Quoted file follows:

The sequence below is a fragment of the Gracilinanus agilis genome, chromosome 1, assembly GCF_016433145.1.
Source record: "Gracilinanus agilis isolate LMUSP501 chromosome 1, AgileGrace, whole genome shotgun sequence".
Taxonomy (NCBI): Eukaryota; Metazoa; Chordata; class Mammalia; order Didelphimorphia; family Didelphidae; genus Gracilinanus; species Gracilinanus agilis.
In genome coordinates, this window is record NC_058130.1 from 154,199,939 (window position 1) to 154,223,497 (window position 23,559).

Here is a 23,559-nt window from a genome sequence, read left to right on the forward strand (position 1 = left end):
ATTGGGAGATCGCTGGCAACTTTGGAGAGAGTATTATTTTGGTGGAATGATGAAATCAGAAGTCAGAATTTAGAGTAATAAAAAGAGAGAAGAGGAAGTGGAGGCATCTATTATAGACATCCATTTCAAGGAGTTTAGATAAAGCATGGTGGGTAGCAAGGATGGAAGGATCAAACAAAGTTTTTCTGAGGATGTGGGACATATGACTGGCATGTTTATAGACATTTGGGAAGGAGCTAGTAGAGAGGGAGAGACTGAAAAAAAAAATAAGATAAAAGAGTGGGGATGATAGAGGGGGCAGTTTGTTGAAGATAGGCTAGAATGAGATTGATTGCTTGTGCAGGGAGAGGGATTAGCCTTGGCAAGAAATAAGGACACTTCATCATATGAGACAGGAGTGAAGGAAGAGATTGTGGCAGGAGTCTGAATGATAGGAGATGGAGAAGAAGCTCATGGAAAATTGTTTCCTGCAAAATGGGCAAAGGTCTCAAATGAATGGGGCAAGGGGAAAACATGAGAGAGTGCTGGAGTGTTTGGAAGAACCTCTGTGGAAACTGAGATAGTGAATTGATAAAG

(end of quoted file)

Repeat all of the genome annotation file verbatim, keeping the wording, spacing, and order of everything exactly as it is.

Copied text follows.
The sequence below is a fragment of the Gracilinanus agilis genome, chromosome 1, assembly GCF_016433145.1.
Source record: "Gracilinanus agilis isolate LMUSP501 chromosome 1, AgileGrace, whole genome shotgun sequence".
Taxonomy (NCBI): Eukaryota; Metazoa; Chordata; class Mammalia; order Didelphimorphia; family Didelphidae; genus Gracilinanus; species Gracilinanus agilis.
In genome coordinates, this window is record NC_058130.1 from 154,199,939 (window position 1) to 154,223,497 (window position 23,559).

Here is a 23,559-nt window from a genome sequence, read left to right on the forward strand (position 1 = left end):
ATTGGGAGATCGCTGGCAACTTTGGAGAGAGTATTATTTTGGTGGAATGATGAAATCAGAAGTCAGAATTTAGAGTAATAAAAAGAGAGAAGAGGAAGTGGAGGCATCTATTATAGACATCCATTTCAAGGAGTTTAGATAAAGCATGGTGGGTAGCAAGGATGGAAGGATCAAACAAAGTTTTTCTGAGGATGTGGGACATATGACTGGCATGTTTATAGACATTTGGGAAGGAGCTAGTAGAGAGGGAGAGACTGAAAAAAAAAATAAGATAAAAGAGTGGGGATGATAGAGGGGGCAGTTTGTTGAAGATAGGCTAGAATGAGATTGATTGCTTGTGCAGGGAGAGGGATTAGCCTTGGCAAGAAATAAGGACACTTCATCATATGAGACAGGAGTGAAGGAAGAGATTGTGGCAGGAGTCTGAATGATAGGAGATGGAGAAGAAGCTCATGGAAAATTGTTTCCTGCAAAATGGGCAAAGGTCTCAAATGAATGGGGCAAGGGGAAAACATGAGAGAGTGCTGGAGTGTTTGGAAGAACCTCTGTGGAAACTGAGATAGTGAATTGATAAAG